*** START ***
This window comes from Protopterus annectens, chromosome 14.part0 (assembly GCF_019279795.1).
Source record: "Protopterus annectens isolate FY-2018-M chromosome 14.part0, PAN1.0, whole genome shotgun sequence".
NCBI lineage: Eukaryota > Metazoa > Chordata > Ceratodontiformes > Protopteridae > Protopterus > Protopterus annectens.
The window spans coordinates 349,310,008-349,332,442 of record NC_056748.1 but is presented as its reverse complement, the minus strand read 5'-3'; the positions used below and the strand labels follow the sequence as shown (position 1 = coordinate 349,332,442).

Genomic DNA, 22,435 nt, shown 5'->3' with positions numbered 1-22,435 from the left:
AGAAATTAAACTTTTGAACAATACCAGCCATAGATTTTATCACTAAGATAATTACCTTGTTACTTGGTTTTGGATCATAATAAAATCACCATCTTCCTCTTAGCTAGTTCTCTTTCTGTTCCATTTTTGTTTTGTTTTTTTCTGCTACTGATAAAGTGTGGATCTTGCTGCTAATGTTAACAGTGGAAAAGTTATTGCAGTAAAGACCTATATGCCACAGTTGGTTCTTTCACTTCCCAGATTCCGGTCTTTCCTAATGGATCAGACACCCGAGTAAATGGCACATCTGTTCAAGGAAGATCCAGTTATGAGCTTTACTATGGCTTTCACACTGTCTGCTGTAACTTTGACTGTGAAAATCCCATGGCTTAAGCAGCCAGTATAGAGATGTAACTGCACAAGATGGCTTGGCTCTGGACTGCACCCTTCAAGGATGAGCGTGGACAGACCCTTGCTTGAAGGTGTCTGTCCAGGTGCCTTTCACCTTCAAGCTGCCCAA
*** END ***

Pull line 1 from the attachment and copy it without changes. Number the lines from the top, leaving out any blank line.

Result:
This window comes from Protopterus annectens, chromosome 14.part0 (assembly GCF_019279795.1).